to import nine Chinese


By the A.M. Costa Rica staff

Fuerza Pública officers at a checkpoint halted an effort to bring nine illegal Chinese citizens into the country.

The checkpoint was on the Interamericana Sur between Paso Canoas and Ciudad Neily.

Police said two vehicles approached the checkpoint and then turned suspiciously onto other roads. Officers gave chase and managed to stop one vehicle driven by a Costa Rican identified by the last names of Díaz Sánchez. In the vehicle were five Chinese citizens, and they had no papers demonstrating their legal right to be in Costa Rica, said police.

The driver of the second car stopped the vehicle and fled on foot, as did his four passengers, later also identified as Chinese citizens. The four fled to the brush and later tried to cross a river. They were captured covered with mud and wet, police said.

Police are stepping up efforts in the area to counter illegal immigration and shipments of drugs and contraband, they said.


Central America among
regions with many murders


Special to A.M. Costa Rica

Southern Africa, Central America and South America are the three areas of the world with the highest homicide rates, according to the United Nations Office on Drugs and Crime , which has just published the first comprehensive set of global statistics on such violence.

The data, drawn from 198 countries and territories, also shows that West and Central Europe, East Asia and Southeast Europe are the three areas with the lowest rates of homicide — acts of unlawful death purposefully inflicted on a person by another person.
 
The new statistics aim to fill a critical gap in data and launch further research and analysis to improve the availability of crime and criminal justice information and crime trends, according to the agency.

The agency notes that homicide statistics are crucial in research and policy making.  They are collected by both criminal justice and public health agencies, which may measure slightly different phenomena and are therefore unlikely to provide identical numbers.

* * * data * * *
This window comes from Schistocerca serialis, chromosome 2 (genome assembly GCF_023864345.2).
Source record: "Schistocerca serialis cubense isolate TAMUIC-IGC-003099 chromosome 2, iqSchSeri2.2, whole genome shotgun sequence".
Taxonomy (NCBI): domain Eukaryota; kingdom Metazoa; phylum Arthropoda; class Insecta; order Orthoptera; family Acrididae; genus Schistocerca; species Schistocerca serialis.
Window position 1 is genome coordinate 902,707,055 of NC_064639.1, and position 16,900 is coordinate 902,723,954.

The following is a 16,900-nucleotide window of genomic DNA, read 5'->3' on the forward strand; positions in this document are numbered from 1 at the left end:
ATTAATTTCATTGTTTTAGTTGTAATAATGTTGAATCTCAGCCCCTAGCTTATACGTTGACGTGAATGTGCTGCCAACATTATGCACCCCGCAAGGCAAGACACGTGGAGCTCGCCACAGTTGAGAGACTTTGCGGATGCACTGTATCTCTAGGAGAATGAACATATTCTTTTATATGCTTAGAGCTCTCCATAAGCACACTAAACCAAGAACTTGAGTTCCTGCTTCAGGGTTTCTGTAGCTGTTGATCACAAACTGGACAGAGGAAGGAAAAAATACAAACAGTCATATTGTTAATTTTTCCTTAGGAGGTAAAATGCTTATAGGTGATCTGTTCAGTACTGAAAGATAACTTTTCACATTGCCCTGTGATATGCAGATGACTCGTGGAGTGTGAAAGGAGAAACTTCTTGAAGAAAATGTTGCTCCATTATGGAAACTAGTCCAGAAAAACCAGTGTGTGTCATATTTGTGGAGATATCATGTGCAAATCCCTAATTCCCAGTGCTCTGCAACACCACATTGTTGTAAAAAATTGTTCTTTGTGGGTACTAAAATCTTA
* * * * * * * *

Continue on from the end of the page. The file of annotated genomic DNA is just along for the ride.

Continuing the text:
“They represent a robust crime indicator and are — in theory — available in all jurisdictions,” the report states.

“In practice, a comprehensive collection of international homicide statistics has never been available and the present database represents a first attempt to overcome this gap,” it adds.

Store owner attacked
and collapses hours later


By the A.M. Costa Rica staff

The 74-year-old owner of a small store in El Cementerio de Tarrazú remains in Hospital Calderón Guardia after being attacked by two men as he closed the business Saturday, said the Judicial Investigating Organization.

The man, identified by the last name of Mora, has been declared neurologically dead. He was treated after the 8:30 p.m. attack at the local clinic and then transferred to Hospital  Max Peralta in Cartago where he underwent a checkup. He returned home about 5 a.m. Sunday and then collapsed two hours later, agents said.

The man owned a pulpería, a small grocery.

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*Just so you do not get the wrong idea, we have to publish
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San José, Costa Rica, Wednesday, Dec. 31, 2008, Vol. 8, No. 259


This is just a different sort of hybrid vehicle
By Donna Lynn Norton
Special to A.M. Costa Rica

A mechanic near San Carlos has found a way to seek a profit during hard times.

He is Carlos Braga in La Tigra de San Carlos, and he is manufacturing motorized bikes.  Normally he is a motorcycle mechanic, but as fuel prices continued to rise, he began to experiment.

He purchases bikes and motors in San Ramón and puts them together in his shop in downtown La Tigra.

According to Braga, the gasoline-powered bike is a better economic solution than an electric bicycle or moped because the battery for an electric bike is costly to replace.  And electric vehicles tend to choke on inclines. 

A gasoline version can handle inclines, especially if the operator uses pedals on major grades. 

The two liter gasoline tank for his bicycles can last for more than 100 miles.  Top speed is about 40 mph. 

One version uses a mountain bike with 21 gears and a front-wheel shock absorbers. With a muffler, hand brakes, horn and signals such a bike can be made street legal, Braga said.
gasoline powered bike
A.M. Costa Rica/Donna Norton
Carlos Braga show off a gasoline-powered bicycle.


Free trade treaty takes a beating from the left and the right